How to Prevent Your Child from Overspending on Gaming
The Straits Times
Republished with Permission
9 January 2022
Mr Chong Ee Jay, a cyber wellness expert at Focus on the Family Singapore, advises parents to review the settings on their devices. For instance, they can ensure that passwords are set up so that their children need to ask them for permission before they buy anything online, including virtual currency.
If the parents' smartphone is linked to their child's, they can set up automatic notifications on their device so that they are alerted when their child wants to make an in-app purchase or download any apps onto his phone.
Parents may even choose to disable in-game purchases, while parental control apps can help them monitor their children's screen time and online activities.
Parents should also opt to receive alerts on their phones when any e-payments are made, though some may prefer to disable such notifications, given the ubiquity of cashless transactions these days, Mr Chong says.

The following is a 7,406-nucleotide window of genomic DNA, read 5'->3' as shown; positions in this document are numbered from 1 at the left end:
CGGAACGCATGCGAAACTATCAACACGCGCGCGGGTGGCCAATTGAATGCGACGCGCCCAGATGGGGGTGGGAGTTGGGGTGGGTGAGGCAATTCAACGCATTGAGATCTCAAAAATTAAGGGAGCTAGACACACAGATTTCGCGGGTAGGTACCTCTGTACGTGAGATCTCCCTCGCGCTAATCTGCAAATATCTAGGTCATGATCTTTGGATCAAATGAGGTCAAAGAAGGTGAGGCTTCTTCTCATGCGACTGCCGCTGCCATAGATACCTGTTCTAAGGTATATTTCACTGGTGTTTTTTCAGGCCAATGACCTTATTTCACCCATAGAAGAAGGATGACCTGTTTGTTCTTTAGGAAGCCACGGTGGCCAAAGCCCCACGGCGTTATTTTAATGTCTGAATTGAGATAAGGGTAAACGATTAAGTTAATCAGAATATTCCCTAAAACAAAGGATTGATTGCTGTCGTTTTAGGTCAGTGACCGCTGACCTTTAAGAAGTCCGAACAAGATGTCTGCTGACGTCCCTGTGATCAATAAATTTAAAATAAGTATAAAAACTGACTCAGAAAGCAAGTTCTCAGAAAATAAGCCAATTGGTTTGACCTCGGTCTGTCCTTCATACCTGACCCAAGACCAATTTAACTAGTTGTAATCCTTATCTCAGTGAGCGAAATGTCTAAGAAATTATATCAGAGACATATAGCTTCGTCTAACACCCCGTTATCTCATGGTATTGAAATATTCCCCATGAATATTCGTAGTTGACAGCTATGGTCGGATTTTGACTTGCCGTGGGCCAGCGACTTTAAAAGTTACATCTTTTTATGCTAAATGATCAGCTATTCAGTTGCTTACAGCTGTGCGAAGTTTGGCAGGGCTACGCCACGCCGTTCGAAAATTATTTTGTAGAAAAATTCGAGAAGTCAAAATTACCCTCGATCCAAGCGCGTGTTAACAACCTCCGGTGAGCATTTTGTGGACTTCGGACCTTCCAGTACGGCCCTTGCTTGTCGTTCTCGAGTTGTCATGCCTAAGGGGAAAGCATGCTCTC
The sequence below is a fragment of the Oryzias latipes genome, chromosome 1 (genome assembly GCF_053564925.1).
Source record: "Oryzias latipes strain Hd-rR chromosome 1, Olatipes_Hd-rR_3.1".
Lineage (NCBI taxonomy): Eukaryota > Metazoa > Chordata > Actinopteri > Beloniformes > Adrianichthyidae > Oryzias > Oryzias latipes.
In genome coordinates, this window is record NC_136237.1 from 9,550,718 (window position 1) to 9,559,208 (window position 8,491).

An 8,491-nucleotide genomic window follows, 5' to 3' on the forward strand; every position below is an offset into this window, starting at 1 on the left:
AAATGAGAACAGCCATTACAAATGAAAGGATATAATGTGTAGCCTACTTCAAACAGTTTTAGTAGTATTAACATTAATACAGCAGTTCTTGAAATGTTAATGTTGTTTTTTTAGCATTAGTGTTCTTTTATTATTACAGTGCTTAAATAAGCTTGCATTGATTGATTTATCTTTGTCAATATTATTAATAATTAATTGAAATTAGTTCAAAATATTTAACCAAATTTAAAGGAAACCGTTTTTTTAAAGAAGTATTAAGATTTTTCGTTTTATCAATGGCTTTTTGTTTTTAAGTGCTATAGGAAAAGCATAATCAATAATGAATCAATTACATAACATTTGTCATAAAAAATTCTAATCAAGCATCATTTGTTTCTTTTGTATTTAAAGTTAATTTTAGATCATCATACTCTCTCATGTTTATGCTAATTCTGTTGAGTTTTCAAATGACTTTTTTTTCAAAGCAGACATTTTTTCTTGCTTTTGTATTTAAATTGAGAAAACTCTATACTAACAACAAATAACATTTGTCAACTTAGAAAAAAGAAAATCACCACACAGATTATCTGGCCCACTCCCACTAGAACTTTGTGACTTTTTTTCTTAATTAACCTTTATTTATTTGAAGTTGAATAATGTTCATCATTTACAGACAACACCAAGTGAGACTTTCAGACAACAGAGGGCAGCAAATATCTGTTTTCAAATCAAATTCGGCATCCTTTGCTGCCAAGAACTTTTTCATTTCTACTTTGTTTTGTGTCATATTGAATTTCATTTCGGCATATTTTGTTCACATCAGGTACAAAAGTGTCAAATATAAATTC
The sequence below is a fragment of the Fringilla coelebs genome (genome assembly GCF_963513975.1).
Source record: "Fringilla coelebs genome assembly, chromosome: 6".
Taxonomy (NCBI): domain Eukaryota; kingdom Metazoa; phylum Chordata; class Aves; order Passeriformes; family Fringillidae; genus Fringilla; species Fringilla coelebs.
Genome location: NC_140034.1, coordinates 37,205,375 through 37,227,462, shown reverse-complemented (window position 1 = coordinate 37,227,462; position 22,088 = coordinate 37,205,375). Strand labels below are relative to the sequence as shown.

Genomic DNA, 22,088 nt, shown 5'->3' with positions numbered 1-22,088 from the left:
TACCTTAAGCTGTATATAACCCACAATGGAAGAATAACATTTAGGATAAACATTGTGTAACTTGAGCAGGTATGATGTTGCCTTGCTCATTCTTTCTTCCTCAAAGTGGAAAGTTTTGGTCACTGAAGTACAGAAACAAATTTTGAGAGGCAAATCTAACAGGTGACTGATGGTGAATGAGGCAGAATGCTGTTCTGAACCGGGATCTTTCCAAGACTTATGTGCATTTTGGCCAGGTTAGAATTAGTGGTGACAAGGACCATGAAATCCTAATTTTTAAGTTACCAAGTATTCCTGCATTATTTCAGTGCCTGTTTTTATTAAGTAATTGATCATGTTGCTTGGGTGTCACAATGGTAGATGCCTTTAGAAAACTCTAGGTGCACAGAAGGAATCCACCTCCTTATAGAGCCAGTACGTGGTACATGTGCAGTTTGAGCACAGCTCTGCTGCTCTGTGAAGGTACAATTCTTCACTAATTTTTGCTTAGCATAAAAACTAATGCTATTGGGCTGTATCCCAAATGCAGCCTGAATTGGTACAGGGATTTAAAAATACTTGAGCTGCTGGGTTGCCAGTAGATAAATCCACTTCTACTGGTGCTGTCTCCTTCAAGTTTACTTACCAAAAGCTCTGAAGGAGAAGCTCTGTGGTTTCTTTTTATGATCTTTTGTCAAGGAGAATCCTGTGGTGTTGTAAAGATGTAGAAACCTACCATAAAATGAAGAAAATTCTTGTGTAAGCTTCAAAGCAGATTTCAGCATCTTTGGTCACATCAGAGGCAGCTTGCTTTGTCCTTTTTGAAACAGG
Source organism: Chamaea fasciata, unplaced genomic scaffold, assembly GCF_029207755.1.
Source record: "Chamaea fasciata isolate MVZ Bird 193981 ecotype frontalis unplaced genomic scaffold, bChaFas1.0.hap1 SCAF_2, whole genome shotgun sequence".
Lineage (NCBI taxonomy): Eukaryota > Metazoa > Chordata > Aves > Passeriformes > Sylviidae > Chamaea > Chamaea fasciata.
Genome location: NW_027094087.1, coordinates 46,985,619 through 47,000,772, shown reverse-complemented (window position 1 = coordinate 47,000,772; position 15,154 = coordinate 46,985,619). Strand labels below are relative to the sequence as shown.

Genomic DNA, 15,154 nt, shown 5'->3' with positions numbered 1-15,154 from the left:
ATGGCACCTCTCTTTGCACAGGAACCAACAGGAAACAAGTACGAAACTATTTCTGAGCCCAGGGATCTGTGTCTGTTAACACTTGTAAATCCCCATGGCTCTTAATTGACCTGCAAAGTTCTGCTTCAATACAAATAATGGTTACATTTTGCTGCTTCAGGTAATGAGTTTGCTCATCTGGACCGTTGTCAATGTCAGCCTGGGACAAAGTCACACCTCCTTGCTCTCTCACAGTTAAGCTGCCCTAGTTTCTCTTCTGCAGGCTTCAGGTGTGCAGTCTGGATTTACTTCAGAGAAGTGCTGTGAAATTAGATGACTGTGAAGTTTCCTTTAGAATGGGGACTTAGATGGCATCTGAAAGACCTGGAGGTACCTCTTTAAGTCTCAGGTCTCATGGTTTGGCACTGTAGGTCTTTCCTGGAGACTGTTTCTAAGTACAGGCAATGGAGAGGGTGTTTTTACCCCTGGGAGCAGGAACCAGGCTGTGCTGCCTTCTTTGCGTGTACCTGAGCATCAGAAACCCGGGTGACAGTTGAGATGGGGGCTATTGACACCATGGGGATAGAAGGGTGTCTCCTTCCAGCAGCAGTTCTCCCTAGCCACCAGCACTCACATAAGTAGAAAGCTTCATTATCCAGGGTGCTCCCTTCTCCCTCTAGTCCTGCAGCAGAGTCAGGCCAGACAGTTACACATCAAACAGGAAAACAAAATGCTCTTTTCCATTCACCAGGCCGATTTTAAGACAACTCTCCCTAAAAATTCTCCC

Do not let the "convenience" of cashless payments leave open loopholes that let your child have free rein when it comes to his gaming, he adds.
Mr Chong suggests that kids co-pay for in-game purchases so that they "feel the pinch" and have a sense of ownership in the purchasing decision.
Warning signs of excessive in-app purchases should be promptly addressed, he adds.
He says possible warning signs include spending long hours gaming; being preoccupied with gaming to the point where daily routines are affected; changes in sleep patterns and appetite; disengaging from friends and family, and minimising their valid concerns; and verbal and emotional aggression.
In one case, a parent showed him a bruise on the arm, acquired when the parent tried to switch off the Wi-Fi to stop the child's gaming. In another case, a child smashed a cupboard in a similarly aggressive response.